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In "3 Essential Tips for Working with Limited English Proficiency Youth," I explain common sources of confusion and miscommunication when talking with non-native speakers of English, and suggest a mindfulness practice that can help during frustrating encounters. (The tips are equally valid if you work with adults rather than adolescents, or if you work with non-native speakers of a language other than English.)
Here's the intro:
During a meeting at a refugee assistance organization, a psychologist described a problem she was having with one of her clients.
“I think he must be lying about how he got to the U.S.” she said. “I mean, given the rest of his story, how could he possibly have been in Iceland?”
The young man had asked for documentation that he was suffering from PTSD as a result of imprisonment and torture in his home country. But if he was lying about how he got to the United States, it was likely he was also lying about what happened to him and his reasons for seeking asylum.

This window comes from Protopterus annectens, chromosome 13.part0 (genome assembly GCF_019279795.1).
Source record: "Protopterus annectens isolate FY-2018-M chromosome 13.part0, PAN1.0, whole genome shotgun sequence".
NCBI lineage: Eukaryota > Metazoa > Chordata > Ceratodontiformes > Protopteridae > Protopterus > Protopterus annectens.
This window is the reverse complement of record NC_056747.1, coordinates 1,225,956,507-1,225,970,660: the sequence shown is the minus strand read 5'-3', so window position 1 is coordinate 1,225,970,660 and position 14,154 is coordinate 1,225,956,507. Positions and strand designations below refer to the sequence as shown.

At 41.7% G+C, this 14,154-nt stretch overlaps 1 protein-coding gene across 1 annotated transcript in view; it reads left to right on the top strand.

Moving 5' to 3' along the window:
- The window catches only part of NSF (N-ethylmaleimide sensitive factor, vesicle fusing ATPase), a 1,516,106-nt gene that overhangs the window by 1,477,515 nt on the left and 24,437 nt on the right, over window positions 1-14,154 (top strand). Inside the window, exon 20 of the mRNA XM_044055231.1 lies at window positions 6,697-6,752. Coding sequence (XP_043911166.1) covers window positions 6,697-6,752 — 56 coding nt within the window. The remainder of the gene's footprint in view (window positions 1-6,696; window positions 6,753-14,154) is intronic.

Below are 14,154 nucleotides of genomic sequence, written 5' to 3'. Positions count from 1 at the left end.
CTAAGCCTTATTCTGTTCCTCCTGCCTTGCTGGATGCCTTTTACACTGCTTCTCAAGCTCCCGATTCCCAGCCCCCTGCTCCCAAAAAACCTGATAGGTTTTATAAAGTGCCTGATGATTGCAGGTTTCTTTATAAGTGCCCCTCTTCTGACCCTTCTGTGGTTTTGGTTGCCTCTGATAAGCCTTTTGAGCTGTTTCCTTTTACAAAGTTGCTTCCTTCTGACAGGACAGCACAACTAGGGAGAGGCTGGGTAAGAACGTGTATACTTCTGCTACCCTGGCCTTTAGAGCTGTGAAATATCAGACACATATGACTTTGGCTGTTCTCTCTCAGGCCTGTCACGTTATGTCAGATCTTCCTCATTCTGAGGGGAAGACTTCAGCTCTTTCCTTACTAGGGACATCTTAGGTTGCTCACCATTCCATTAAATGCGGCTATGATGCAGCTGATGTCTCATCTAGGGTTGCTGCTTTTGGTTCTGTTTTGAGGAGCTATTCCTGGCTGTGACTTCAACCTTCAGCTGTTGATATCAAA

At the meeting, the psychologists and social workers discussed how to tell when a client was telling the truth, and whether to confront him with the inconsistencies in his story.
As the only English teacher in the group, I had a completely different question.
“Are you sure he wasn’t mispronouncing ‘island’?”
You can read the full post at:
The Importance of 'Deep Listening' to Young People (guest post)
A Mindfulness-Based Approach to Working with High-Risk Adolescents (recommended book)
Personal Triggers: Recognizing the Causes of Problematic Behavior